A groundbreaking study from the Institute of Internal Auditors (IIA) shows that companies are continuing to focus attention on risk management activities.
The 2010 Global Internal Audit Survey, released by the IIA last week, marks the culmination of a two-year effort to collect and analyze responses from 13,582 practitioners in 22 languages and more than 107 countries. According to the IIA, it's the most comprehensive global study ever conducted on the practice of internal auditing.
The results show that:
80 percent of respondents foresee an increase in their risk management activities.
Nearly one quarter (23 percent) project more corporate governance reviews in the next five years.
Survey participants attributed this heightened focus to: (1) the increasing frequency and complexity of major risk events, (2) the fact that internal audit activities have stepped up their coverage of many risks in response to serious control breakdowns in the financial services sector, (3) the rethinking of risk oversight by audit committees and boards, and (4) The IIA's International Standards for the Professional Practice of Internal Auditing (Standards) requirement that internal auditors evaluate governance and risk management capabilities.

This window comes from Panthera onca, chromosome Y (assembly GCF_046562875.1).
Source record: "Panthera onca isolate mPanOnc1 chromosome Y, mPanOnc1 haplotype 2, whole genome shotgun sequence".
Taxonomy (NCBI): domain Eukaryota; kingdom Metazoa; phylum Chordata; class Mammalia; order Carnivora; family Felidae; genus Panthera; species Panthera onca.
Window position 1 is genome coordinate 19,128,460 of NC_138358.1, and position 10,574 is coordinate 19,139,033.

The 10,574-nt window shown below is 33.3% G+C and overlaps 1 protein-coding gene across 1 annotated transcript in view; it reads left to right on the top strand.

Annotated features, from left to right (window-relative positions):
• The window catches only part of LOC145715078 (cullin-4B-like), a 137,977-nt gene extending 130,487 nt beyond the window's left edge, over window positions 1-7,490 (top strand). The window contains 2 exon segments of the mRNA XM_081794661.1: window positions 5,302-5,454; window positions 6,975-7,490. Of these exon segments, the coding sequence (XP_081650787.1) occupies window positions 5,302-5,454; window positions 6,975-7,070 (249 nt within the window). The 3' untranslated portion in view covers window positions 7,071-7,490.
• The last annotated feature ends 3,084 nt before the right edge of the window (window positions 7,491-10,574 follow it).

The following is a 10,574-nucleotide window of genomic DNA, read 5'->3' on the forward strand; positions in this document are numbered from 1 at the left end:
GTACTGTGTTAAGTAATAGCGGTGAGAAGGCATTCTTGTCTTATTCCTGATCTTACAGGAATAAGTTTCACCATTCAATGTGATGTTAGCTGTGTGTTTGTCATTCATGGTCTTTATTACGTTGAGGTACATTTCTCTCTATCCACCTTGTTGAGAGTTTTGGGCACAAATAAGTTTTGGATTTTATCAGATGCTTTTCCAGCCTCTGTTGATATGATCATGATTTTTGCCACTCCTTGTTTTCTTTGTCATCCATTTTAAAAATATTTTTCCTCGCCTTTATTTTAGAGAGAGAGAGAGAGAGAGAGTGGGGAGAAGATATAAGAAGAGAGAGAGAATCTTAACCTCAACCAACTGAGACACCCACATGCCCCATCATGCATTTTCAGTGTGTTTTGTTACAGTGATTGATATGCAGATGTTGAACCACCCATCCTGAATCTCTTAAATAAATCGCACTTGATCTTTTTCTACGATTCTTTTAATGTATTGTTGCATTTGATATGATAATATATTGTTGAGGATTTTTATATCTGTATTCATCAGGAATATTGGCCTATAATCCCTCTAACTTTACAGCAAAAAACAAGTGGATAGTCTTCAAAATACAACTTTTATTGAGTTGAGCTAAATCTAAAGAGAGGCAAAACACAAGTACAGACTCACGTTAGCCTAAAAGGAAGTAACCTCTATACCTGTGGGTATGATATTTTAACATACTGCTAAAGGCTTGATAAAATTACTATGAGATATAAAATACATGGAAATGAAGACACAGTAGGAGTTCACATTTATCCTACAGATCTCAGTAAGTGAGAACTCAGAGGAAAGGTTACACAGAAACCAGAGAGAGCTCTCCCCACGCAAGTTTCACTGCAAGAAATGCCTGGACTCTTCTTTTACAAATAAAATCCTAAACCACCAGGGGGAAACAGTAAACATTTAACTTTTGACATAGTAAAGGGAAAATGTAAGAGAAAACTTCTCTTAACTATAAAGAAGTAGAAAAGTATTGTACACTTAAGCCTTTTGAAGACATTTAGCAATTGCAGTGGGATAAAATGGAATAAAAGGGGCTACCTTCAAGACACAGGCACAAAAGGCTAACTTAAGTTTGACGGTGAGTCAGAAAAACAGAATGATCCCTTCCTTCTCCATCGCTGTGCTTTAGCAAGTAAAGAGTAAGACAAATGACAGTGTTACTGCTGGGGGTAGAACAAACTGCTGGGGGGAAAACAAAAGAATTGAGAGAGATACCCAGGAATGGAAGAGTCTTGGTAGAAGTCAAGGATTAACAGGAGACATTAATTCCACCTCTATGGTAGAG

Roughly half of those who participated in the study expect to recruit more staff during the next five years, and the two skills in greatest demand are: (1) understanding the business, and (2) knowledge of risk analysis and control assessment techniques.
IIA researchers also identified a growing need for specialized training in data collection and analysis, operational research, and new audit tools and technologies due to the changing nature of internal audit procedures and their increasing automation.
"(This study) provides an empirical demonstration of the dramatic shift we've seen take place since the financial crisis. Organizations are recognizing the harmful impact of inadequate corporate governance and the significant risk it poses to the effectiveness of the risk management function; internal auditors are naturally following the risks and aligning their coverage in response to their stakeholders' changing expectations," IIA President and CEO Richard Chambers, CIA, CGAP, CCSA, said.